On the defensive line: "If you watch the game real close, we talked about seven-man pass-protection and when they block with seven, then there's three left who go out unless we're playing Canada. So we get that, and really it makes me sick sometimes, but it is what it is. We see those same teams play against other teams that I think are good pass-rush teams and the receivers come out. They end up five to six-man protection schemes and that's easier to break, but when you have all your guys doubled up front it's pretty hard. We talked about the chipper protection. The ends line up, they rush and those two wing guys or two backs come up and hit you in the ribs. I still hate Marcus Allen, although he's a good friend of mine, he tried to kill all the players I have doing that. It's really a difficult thing. The rules are what they are, but I never liked the guy blindsiding me and I got thrown out of a few games, because you can't do anything about it. You can't, and that's what's happening to him (Ndamukong Suh). The two tackles get doubled almost every play. Suh's doubled every snap."

On the defense ranking 30th in pass defense because the defensive line is frequently facing max protection: "They're throwing 10,000 times. We played in some long games. One of the things that's important, I always talk about team play. I was at San Diego with (Dan) Fouts) and my god, we're on the field every play it seemed like. The way the game's gone in the NFL with offenses throwing that much, you're going to be out there. They're going to score. The pass doesn't take as much time off the clock. The games are longer. I think what has happened to us...We've given up 36 big passes I think, 21 of them are for first downs. You didn't think I knew that, did you? When I looked at it yesterday, because I was getting really worked up about some issues, of the 21 long passes, it was a lack of finish on our part. We were in good position, but we didn't go in and get the ball out. The one thing in Chicago, Glover Quin finished on a play, we failed in the scheme. One of our guys made a mistake and he drove the ball and he finished the play. The ball came out and we won the game. Last week, Lou Delmas had one like that. We need to get our bodies on those receivers more and that's a lack of experience of different guys. You have to be real smart at this stage. Confidence is a real fragile thing and we need to get them to play better and there's no question about that, and we will. They practiced well this week, so we'll see if we get better."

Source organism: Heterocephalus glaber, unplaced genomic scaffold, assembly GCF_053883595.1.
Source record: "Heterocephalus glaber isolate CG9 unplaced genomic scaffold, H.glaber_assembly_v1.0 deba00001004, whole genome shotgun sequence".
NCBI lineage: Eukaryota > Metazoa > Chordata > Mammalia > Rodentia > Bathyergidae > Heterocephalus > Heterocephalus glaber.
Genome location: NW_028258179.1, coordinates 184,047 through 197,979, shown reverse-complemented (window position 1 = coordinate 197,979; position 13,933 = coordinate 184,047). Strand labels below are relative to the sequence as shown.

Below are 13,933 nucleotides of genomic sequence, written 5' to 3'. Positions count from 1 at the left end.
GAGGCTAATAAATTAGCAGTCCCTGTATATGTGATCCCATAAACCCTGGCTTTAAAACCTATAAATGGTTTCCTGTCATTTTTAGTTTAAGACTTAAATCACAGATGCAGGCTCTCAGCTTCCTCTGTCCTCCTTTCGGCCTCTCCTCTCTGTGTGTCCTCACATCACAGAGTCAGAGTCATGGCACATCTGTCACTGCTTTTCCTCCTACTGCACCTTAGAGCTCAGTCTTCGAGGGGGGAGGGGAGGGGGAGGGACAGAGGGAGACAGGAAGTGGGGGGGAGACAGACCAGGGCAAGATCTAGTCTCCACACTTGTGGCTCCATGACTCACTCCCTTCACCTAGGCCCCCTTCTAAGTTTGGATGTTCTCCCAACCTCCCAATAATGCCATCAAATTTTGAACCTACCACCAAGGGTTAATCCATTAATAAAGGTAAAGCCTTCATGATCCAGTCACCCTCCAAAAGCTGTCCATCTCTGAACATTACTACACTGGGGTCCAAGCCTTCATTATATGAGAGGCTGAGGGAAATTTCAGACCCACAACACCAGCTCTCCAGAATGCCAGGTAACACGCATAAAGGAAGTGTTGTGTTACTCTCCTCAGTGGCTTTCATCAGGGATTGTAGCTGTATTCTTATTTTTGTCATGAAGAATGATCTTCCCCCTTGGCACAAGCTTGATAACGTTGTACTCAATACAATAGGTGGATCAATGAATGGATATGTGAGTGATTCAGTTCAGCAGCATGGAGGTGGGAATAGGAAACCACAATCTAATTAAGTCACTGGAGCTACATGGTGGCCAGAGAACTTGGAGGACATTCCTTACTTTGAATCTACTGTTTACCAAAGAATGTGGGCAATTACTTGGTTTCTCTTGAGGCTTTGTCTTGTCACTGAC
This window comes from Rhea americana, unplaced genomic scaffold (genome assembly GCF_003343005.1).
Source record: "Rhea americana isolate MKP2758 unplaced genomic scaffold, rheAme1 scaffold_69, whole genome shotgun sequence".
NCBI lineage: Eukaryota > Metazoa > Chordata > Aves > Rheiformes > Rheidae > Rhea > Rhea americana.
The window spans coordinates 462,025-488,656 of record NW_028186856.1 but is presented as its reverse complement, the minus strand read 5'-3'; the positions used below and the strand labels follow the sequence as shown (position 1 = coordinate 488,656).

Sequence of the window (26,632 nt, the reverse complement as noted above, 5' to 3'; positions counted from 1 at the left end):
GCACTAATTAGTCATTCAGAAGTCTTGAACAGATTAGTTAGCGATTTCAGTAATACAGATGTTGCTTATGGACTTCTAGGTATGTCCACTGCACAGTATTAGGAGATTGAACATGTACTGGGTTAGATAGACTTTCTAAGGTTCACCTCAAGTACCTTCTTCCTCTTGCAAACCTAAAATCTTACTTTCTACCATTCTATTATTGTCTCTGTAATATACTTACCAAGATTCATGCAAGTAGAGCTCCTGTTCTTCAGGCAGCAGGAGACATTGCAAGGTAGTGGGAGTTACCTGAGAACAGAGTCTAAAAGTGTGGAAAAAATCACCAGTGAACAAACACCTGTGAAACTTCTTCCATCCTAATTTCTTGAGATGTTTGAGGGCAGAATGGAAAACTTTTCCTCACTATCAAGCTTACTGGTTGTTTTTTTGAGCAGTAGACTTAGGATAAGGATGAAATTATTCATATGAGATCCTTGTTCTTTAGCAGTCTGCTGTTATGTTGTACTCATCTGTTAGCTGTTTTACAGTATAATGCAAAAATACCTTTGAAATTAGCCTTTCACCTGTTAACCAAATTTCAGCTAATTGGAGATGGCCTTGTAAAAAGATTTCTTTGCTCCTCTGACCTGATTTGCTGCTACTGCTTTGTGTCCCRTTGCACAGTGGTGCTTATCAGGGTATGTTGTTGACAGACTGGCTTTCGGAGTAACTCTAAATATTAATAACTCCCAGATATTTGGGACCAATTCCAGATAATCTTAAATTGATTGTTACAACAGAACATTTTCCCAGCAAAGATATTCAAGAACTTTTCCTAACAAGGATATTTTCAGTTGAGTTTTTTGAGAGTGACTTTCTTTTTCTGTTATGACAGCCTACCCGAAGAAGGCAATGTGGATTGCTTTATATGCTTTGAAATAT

On if there is another defensive line he can identify that has gotten the same kind of protection: "No. Not in our League now. No. The Marcus Allen story. We led the AFC in the NFL in sacks for six-straight years. I had two All-Pro ends and two no good, I don't know where they are today, probably hiding somewhere in Idaho, defensive tackles. When we played the Raiders and Leslie O'Neal is by far the best and toughest guy I have ever coached in my life. And why he's not in the Hall of Fame is ridiculous. He was the toughest guy I have ever coached. He came out of the game and said, ‘Gun, put me inside. I'll kill those guards.' Now he weighed 255. He said, ‘Marcus Allen is going to kill me if I keep standing out there.' He hit him, the tackles on him and Marcus took his shoulder and drove it in to his ribs. So yeah, that group got a whole lot. We were a little bit different in those days. The rules weren't on the offensive side."